tion in this part of the state, and hope
fully fatter professional development
among it's members.
Students demonstrate
"Writing to Read" program
One of the three "r's" of education
has taken a new twist for kinder
garten students in Perquimans
The "r" stands for reading, and
kindergarten students in Perqui
mans county are learning to read by
learning to write.
The new program is called "Writ
ing to Read", and began in Perqui
mans County in January.
'Writing to Read' is a program
which was developed for IBM, and
creates a language center that is spe
cially tailored to the needs of chil
dren. The center provides a high mo
tivational environment filled with
colors, lively graphics, voices and
sounds as well as several learning
stations. The program is designed to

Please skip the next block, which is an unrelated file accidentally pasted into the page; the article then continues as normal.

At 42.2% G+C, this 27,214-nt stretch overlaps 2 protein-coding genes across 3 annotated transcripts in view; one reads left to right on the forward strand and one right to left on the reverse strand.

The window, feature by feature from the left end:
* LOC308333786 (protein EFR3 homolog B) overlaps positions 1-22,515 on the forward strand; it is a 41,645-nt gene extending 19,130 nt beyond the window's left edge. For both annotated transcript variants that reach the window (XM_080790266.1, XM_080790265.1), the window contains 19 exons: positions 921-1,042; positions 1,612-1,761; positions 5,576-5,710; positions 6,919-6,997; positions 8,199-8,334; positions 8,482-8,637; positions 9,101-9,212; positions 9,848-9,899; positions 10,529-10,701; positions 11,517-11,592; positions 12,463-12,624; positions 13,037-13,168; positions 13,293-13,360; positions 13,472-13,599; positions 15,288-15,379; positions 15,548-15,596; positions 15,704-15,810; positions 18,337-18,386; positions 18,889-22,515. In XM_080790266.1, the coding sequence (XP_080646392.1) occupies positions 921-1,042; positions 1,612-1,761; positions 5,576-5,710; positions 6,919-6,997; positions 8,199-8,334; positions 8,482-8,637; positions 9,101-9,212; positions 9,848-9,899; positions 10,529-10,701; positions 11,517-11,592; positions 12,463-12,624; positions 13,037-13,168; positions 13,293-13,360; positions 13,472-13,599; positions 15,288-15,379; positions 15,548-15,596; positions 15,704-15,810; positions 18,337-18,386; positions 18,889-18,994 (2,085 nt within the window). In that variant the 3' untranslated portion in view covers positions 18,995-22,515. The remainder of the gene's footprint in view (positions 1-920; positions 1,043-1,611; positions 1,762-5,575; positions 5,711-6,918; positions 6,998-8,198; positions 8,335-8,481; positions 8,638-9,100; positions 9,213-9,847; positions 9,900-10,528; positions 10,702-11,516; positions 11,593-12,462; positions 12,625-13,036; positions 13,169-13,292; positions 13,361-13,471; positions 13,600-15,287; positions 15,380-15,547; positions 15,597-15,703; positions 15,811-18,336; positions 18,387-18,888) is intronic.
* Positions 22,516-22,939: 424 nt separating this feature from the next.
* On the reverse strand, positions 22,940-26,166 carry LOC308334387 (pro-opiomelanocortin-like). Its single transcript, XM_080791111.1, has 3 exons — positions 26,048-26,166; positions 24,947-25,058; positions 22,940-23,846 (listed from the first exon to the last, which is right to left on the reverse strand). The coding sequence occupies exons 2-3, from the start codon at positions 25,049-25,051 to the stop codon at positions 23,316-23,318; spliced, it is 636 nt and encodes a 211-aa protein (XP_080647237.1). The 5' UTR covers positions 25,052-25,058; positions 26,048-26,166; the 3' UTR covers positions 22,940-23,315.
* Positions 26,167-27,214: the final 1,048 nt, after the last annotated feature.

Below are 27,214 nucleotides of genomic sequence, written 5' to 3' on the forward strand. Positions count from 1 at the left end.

hold and stimulate the child's inter
est as they learn.
Children develop reading and writ
ing skills using a phonemic spelling
On Tuesday, April 14th, kinder
garten students at Central Grammar
School in Winfall got the opportunity
to demonstrate just how "Writing to
Read" works for the Perquimans
County Board of Education.
The board held their regular
monthly meeting at Central School
and several parents and students
from Mrs. Mooring's class, Mrs.
Houtz's class, and Mrs. Wiggins'
class were on hand to demonstrate
how the "Writing to Read" program
Mr. Morris Kornegay, Principal of
Central School gave a brief history of
the program, and the teachers ex
planned each work station of the pro
gram for the board members.
During the demonstration students
went through the center just as they
do daily. The students demonstrated
all of the stations for the board, and